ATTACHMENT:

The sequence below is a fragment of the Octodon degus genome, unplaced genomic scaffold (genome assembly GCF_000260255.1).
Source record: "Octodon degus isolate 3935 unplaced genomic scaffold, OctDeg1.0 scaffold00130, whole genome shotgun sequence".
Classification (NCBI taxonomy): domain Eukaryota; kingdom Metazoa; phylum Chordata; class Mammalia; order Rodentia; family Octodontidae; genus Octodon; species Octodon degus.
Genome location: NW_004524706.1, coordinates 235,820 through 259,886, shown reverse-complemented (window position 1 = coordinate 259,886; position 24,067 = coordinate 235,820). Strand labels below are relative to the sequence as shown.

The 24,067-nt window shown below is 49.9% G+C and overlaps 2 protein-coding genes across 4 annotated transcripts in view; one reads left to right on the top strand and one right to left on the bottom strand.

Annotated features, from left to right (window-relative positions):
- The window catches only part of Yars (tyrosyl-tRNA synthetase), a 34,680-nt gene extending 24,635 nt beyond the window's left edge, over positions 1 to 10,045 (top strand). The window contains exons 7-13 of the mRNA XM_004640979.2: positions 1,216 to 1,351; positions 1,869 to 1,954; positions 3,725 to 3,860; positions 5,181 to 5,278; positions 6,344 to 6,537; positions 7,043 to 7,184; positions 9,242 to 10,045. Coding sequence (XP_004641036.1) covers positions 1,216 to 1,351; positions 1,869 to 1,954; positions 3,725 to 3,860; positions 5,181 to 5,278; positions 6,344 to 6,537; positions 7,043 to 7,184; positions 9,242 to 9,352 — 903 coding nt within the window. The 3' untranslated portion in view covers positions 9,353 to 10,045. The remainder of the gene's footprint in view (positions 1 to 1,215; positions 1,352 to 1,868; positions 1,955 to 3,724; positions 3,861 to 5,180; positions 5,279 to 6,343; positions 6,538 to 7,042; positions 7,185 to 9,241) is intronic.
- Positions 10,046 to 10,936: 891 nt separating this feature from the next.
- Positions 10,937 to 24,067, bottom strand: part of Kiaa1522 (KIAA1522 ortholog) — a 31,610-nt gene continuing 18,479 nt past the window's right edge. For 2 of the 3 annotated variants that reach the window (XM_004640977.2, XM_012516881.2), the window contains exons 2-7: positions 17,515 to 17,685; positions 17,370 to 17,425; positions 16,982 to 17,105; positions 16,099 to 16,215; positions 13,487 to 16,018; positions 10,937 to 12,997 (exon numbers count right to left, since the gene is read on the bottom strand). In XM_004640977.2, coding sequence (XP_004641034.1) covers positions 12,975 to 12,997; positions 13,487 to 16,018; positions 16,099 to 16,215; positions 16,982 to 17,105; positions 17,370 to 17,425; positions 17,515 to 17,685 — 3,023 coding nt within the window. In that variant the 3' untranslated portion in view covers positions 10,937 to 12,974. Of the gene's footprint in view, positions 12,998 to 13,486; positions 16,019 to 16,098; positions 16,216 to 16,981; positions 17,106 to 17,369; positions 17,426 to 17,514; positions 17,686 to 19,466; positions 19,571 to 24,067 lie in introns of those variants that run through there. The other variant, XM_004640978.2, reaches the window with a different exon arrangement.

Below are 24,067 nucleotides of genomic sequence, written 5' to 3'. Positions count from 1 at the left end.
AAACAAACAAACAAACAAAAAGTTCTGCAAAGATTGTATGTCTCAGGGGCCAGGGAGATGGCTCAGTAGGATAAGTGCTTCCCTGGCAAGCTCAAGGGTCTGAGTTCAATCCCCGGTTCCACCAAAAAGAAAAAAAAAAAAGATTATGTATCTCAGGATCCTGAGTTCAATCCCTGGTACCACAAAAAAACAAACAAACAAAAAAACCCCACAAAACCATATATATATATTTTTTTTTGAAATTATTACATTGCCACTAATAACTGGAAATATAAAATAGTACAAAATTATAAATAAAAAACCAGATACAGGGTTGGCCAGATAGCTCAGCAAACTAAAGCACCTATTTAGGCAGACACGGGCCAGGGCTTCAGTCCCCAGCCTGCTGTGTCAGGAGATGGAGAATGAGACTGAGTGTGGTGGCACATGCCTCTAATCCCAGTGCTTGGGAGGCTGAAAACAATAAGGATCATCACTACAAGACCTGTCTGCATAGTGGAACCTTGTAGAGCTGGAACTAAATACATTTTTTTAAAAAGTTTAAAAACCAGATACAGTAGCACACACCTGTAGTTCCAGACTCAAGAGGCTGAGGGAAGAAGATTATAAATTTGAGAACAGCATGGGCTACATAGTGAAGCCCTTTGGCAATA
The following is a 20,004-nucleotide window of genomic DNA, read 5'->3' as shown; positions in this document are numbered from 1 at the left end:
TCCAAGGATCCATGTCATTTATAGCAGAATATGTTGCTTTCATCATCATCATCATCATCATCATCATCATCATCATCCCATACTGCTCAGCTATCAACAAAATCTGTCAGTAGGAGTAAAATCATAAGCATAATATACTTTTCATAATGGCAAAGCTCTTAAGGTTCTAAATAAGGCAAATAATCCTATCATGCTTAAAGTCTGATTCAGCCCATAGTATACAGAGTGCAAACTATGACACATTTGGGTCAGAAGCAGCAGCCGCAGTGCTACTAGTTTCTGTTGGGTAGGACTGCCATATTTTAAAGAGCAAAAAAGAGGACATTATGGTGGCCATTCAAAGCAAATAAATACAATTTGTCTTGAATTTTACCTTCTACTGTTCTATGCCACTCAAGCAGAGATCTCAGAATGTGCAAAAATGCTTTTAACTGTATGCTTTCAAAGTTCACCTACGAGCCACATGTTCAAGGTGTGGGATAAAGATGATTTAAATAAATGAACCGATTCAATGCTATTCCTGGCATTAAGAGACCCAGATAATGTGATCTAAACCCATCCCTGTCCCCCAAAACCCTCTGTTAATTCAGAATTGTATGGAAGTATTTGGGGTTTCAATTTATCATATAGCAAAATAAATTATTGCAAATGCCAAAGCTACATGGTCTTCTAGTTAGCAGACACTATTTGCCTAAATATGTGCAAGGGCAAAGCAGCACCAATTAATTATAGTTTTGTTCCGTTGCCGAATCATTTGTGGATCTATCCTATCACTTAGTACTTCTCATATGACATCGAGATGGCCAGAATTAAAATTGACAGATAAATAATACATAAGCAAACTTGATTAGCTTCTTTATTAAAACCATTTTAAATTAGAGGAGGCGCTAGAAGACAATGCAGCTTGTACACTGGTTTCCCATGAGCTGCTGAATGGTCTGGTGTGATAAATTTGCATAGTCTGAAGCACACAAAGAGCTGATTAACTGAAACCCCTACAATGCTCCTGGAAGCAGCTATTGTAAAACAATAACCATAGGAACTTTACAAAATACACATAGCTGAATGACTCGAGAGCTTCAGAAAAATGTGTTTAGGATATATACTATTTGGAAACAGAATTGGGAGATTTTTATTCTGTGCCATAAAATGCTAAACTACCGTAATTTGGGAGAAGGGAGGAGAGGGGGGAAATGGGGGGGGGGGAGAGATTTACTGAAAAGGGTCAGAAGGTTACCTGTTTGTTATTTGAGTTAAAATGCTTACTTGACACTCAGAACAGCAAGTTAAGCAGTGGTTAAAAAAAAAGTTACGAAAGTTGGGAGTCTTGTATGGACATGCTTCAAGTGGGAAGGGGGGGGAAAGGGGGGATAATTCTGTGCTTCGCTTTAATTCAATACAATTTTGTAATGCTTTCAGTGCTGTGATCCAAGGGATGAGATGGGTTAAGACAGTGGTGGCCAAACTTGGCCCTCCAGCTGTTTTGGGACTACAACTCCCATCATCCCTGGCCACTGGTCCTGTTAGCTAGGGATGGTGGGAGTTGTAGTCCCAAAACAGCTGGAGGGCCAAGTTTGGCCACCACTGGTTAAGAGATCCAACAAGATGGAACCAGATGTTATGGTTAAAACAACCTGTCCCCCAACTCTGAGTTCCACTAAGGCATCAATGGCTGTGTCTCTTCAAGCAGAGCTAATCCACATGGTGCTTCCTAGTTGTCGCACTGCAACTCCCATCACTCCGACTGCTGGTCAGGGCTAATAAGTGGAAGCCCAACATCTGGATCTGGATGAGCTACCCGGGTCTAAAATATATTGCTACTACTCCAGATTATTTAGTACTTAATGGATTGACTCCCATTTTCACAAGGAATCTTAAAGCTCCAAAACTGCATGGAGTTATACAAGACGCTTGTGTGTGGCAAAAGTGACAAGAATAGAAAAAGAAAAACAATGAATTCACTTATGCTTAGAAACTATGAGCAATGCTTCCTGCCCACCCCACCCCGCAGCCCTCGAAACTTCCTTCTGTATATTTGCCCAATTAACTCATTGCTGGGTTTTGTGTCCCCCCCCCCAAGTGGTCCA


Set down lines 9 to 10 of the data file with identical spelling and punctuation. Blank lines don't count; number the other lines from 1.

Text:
- Positions 10,937 to 24,067, bottom strand: part of Kiaa1522 (KIAA1522 ortholog) — a 31,610-nt gene continuing 18,479 nt past the window's right edge. For 2 of the 3 annotated variants that reach the window (XM_004640977.2, XM_012516881.2), the window contains exons 2-7: positions 17,515 to 17,685; positions 17,370 to 17,425; positions 16,982 to 17,105; positions 16,099 to 16,215; positions 13,487 to 16,018; positions 10,937 to 12,997 (exon numbers count right to left, since the gene is read on the bottom strand). In XM_004640977.2, coding sequence (XP_004641034.1) covers positions 12,975 to 12,997; positions 13,487 to 16,018; positions 16,099 to 16,215; positions 16,982 to 17,105; positions 17,370 to 17,425; positions 17,515 to 17,685 — 3,023 coding nt within the window. In that variant the 3' untranslated portion in view covers positions 10,937 to 12,974. Of the gene's footprint in view, positions 12,998 to 13,486; positions 16,019 to 16,098; positions 16,216 to 16,981; positions 17,106 to 17,369; positions 17,426 to 17,514; positions 17,686 to 19,466; positions 19,571 to 24,067 lie in introns of those variants that run through there. The other variant, XM_004640978.2, reaches the window with a different exon arrangement.

Below are 24,067 nucleotides of genomic sequence, written 5' to 3'. Positions count from 1 at the left end.